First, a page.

The Mercury News
By George Avalos
OAKLAND — CIM Group, a veteran developer, has bought from Uber Technologies the old Sears building in downtown Oakland and plans to complete a wide-ranging renovation of the property, now known as Uptown Station.
“Uptown Station is a rare opportunity and a standout among office properties in the Bay Area for a broad array of large creative office tenants,” said Avi Shemesh, co-founder and principal executive of CIM Group, which also is the primary developer of Jack London Square.
The office and retail building’s access to a BART station at 19th Street, its historic character, wide-open floors on three of the levels, tall ceilings, an interior atrium and abundance of outdoor deck spaces were among the attributes that CIM cited in its purchase. CIM did not disclose the purchase price.
With much fanfare in September 2015, Uber announced it would occupy a vacant, 380,000-square-foot complex that fronts both Telegraph Avenue and Broadway, saying it would undertake a vast reconstruction of the building’s interiors and facade and transform the property into the ride-hailing company’s co-headquarters, along with San Francisco.
“A game changer” was how Oakland Mayor Libby Schaaf at the time described Uber’s decision to make downtown Oakland one of its areas of interest. The building at 1955 Broadway totals 380,000 square feet, including 345,000 square feet of offices and 35,000 square feet of ground-floor retail.
Industry watchers believe CIM Group, once the renovations are complete, could successfully market the complex to big tech companies. CIM Group in 2016 bought Jack London Square, located on the waterfront next to downtown Oakland.
If CIM Group does nab big tech tenants, it could draw some backlash from the community.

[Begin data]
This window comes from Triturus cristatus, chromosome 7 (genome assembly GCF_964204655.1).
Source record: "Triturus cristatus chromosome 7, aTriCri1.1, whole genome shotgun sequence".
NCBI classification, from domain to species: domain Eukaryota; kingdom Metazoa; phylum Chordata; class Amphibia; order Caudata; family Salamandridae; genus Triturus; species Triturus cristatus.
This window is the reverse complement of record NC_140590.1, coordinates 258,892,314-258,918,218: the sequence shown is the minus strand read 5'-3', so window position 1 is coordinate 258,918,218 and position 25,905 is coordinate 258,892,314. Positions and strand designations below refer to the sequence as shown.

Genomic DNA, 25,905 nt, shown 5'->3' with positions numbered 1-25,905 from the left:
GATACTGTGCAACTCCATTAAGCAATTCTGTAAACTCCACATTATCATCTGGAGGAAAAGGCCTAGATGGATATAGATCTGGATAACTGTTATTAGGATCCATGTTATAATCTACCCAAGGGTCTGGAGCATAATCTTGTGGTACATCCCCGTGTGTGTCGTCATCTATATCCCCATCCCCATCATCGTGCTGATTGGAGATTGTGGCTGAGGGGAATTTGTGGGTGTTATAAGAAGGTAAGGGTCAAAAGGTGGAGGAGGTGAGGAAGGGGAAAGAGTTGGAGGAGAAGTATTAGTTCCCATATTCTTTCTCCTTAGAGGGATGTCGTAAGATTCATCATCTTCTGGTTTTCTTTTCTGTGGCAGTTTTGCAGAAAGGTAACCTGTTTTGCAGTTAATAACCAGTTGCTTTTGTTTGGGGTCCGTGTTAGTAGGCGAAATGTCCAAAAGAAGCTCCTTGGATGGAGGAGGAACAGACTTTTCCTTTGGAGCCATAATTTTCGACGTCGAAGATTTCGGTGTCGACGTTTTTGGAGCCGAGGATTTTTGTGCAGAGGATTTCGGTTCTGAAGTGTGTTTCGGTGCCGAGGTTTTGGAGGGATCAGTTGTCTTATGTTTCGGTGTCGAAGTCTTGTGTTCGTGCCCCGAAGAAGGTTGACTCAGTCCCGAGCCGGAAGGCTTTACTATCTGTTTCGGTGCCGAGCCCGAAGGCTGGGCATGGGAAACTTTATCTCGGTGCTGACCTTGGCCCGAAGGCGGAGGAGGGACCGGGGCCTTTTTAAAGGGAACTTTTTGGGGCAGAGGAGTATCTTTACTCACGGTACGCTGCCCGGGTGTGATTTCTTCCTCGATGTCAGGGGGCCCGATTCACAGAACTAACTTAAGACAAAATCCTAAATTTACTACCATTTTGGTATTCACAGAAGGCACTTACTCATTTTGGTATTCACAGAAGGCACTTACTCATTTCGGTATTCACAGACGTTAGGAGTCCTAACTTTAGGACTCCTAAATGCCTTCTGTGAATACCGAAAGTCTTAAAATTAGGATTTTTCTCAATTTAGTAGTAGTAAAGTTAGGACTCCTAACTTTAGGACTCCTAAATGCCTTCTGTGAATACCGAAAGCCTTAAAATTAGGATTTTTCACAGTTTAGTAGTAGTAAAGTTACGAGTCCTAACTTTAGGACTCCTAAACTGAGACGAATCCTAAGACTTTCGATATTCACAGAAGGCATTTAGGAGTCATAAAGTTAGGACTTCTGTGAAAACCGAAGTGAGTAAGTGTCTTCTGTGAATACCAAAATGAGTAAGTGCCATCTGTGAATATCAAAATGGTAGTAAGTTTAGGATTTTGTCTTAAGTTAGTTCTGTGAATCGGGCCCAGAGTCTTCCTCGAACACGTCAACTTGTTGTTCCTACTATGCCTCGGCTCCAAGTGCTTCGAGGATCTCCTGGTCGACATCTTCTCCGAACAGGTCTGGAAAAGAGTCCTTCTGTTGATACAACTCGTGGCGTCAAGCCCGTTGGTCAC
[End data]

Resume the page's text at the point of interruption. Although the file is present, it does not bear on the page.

Oakland nonprofit The Greenlining Institute launched a “#NoUberOakland” campaign earlier this year, hoping to keep Uber out of the city unless it met certain demands.
“We were concerned that Uptown Station could become gentrification station,” said Bruce Mirken, media relations director of the Greenlining Institute, noting the high-end retail and upscale office plans that Uber had touted for the building.
Orson Aguilar, president of the Greenlining Institute, said he wants to see future tenants of the building make commitments to increasing diversity in their workforces and boosting the community of Oakland.
CIM Group did not immediately respond to inquiries about plans for community benefits or future tenants. The developer anticipates renovations of the downtown building will be complete by late 2018.
With the looming departures of the Oakland Raiders and Golden State Warriors from Oakland, along with a murky future for a long-term ballpark for the Oakland A’s, city officials envision the Uptown Station project as a key element for a robust economy in the East Bay’s largest city.
Privately held Uber, though, has since struggled on an array of fronts. The company initially planned to move 2,500 workers to the Uptown Station complex, then scaled back its plans to about 200 or so workers. The company has also curbed its eagerness for big expansions in its home territory of San Francisco, along with its decision to scuttle an East Bay push.
“Uber has found a strong buyer with CIM Group,” said Adony Beniares, Uber’s global head of workforce operations. “We are confident in their vision to bring this historic building back to life.”
Staff writer Annie Sciacca contributed to this report.